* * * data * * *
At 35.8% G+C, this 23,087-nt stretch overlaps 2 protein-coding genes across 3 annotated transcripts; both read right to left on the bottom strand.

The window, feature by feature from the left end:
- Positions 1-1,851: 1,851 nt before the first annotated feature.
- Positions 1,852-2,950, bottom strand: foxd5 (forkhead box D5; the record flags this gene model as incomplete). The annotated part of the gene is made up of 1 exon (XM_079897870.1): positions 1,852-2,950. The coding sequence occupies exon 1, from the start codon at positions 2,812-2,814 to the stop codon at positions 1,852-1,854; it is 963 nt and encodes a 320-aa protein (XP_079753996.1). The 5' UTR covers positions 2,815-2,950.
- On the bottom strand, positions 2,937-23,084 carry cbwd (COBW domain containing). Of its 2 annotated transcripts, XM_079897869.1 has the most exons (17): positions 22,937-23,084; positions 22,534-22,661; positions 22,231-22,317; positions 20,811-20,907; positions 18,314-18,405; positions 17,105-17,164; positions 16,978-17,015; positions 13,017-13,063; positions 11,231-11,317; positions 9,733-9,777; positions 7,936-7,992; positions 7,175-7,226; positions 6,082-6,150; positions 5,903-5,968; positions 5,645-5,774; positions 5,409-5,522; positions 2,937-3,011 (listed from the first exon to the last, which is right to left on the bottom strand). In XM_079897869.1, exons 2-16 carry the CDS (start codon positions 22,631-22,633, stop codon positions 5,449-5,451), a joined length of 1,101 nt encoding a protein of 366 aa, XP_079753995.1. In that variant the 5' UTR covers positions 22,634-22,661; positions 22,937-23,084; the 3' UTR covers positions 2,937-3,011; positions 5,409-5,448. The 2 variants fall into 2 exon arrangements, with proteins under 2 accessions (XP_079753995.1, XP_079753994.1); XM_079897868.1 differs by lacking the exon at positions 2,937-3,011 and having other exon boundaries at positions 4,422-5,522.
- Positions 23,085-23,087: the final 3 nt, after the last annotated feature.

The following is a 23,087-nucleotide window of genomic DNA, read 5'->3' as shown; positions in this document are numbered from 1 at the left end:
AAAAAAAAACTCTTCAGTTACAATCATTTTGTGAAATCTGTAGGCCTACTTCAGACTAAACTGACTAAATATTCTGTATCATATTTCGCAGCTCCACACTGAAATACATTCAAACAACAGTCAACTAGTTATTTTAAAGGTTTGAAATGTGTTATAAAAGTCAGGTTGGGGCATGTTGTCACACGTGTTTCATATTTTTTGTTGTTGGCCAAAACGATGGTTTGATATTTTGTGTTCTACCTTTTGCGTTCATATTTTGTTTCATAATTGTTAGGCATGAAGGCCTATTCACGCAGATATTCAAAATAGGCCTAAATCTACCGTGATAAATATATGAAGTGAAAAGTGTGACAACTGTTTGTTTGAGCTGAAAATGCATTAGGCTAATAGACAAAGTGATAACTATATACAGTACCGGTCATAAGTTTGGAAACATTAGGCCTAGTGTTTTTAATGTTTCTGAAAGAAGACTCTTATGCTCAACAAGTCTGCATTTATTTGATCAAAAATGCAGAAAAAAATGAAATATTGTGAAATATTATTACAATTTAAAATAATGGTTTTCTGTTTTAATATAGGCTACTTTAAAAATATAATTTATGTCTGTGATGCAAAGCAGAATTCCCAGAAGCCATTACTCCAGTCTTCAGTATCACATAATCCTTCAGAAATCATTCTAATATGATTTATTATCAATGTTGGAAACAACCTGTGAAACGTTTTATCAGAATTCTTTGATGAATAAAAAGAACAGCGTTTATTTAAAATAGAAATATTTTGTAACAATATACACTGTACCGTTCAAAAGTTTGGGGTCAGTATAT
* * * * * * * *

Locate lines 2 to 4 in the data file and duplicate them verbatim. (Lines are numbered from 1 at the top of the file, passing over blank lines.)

The window, feature by feature from the left end:
- Positions 1-1,851: 1,851 nt before the first annotated feature.
- Positions 1,852-2,950, bottom strand: foxd5 (forkhead box D5; the record flags this gene model as incomplete). The annotated part of the gene is made up of 1 exon (XM_079897870.1): positions 1,852-2,950. The coding sequence occupies exon 1, from the start codon at positions 2,812-2,814 to the stop codon at positions 1,852-1,854; it is 963 nt and encodes a 320-aa protein (XP_079753996.1). The 5' UTR covers positions 2,815-2,950.